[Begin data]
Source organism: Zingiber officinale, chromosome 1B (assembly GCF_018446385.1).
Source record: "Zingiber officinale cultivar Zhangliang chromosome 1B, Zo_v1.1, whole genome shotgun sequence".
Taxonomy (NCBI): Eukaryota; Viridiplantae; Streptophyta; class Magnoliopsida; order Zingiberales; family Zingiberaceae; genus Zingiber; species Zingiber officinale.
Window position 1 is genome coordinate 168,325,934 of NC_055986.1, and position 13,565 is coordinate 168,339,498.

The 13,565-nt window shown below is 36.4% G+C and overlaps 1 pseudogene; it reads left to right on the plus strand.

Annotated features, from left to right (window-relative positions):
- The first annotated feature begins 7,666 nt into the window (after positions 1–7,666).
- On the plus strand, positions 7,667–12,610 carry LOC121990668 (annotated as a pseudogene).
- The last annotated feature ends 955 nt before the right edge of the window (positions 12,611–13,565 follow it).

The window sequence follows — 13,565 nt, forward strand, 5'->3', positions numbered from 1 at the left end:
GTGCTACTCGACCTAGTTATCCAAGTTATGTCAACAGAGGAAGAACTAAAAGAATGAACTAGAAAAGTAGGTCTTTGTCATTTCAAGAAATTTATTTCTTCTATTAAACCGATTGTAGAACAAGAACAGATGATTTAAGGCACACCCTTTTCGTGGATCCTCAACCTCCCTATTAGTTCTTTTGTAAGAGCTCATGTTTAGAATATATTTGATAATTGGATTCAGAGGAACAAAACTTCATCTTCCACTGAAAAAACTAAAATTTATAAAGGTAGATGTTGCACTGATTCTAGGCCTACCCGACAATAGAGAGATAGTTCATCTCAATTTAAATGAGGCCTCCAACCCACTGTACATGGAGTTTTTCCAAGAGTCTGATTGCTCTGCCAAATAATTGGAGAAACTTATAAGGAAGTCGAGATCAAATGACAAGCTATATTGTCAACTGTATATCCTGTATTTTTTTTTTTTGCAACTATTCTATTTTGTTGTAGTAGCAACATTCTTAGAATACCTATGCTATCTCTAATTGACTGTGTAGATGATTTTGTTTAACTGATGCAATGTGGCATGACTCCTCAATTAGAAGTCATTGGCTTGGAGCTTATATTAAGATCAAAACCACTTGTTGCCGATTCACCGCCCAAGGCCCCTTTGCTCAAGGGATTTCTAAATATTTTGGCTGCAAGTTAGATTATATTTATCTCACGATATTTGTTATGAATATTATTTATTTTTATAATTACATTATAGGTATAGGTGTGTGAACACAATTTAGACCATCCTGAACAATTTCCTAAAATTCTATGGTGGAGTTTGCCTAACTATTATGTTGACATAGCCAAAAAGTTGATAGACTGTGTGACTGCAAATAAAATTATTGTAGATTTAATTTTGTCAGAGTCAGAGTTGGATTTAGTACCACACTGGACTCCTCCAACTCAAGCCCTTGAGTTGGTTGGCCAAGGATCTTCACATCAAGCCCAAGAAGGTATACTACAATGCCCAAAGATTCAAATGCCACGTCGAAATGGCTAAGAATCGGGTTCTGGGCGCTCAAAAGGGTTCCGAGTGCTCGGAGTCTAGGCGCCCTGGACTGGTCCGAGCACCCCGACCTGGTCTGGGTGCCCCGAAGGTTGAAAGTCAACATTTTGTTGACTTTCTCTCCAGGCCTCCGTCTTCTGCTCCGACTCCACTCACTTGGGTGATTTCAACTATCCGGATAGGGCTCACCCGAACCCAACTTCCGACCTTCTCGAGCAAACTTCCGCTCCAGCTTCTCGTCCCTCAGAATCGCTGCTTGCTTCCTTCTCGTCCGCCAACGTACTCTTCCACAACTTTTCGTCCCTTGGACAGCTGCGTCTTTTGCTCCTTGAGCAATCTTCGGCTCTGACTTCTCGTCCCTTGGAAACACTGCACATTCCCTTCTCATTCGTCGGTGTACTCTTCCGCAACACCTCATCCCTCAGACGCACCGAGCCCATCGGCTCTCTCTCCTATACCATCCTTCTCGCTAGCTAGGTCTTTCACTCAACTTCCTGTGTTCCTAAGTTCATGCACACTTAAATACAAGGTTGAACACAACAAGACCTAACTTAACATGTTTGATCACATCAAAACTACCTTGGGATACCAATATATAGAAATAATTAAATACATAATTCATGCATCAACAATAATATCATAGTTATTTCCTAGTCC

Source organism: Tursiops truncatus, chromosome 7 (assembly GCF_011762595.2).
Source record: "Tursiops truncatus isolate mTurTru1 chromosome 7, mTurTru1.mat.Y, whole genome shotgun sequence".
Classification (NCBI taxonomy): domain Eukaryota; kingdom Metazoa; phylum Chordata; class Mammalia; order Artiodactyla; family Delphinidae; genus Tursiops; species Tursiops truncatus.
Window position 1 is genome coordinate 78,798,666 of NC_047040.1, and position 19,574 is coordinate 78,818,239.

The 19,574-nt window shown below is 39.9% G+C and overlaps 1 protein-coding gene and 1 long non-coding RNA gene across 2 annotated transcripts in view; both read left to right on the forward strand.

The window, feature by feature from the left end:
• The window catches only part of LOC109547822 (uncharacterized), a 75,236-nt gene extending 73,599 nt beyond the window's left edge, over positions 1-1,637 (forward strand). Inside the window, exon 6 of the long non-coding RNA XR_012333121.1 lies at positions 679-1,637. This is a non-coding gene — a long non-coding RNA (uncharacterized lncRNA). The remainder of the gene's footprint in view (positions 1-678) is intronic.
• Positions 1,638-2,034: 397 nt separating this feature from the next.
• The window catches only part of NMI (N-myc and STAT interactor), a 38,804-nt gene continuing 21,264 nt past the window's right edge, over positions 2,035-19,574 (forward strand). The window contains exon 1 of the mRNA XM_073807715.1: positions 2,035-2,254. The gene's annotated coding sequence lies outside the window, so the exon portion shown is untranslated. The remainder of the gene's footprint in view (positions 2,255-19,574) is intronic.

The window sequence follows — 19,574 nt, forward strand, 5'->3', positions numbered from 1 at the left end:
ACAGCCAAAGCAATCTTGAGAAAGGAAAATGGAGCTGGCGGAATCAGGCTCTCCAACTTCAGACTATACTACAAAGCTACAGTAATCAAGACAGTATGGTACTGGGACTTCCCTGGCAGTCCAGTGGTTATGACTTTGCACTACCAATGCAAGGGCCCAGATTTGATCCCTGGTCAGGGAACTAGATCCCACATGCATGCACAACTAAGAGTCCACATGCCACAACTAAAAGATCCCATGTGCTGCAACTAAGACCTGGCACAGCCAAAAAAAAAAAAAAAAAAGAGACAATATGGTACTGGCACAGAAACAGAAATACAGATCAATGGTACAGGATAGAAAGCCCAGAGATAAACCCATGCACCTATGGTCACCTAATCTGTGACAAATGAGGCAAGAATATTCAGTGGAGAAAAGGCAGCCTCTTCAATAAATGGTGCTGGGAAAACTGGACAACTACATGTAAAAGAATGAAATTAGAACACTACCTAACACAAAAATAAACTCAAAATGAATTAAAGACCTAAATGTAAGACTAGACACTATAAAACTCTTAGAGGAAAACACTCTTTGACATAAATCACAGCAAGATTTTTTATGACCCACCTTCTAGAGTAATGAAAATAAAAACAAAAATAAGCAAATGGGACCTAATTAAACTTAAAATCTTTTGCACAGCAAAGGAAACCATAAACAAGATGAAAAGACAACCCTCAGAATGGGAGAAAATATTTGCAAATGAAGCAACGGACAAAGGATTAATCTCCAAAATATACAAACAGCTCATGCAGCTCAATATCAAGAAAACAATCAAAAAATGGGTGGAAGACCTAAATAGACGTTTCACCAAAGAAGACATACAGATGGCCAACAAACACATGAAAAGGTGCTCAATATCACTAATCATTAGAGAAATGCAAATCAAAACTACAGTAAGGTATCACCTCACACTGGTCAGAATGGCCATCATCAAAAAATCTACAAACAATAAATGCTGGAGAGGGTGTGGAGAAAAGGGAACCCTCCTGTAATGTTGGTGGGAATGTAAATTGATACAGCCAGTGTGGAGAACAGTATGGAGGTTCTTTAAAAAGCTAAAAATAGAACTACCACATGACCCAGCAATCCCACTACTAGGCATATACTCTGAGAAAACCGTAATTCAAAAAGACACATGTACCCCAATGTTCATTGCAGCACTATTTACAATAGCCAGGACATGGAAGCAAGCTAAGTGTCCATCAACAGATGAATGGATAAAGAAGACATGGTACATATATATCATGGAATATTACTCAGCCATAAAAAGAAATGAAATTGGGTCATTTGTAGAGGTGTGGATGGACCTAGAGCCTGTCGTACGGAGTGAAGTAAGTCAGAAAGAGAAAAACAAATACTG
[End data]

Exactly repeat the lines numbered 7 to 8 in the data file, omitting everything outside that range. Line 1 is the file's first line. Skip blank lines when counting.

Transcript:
- The first annotated feature begins 7,666 nt into the window (after positions 1–7,666).
- On the plus strand, positions 7,667–12,610 carry LOC121990668 (annotated as a pseudogene).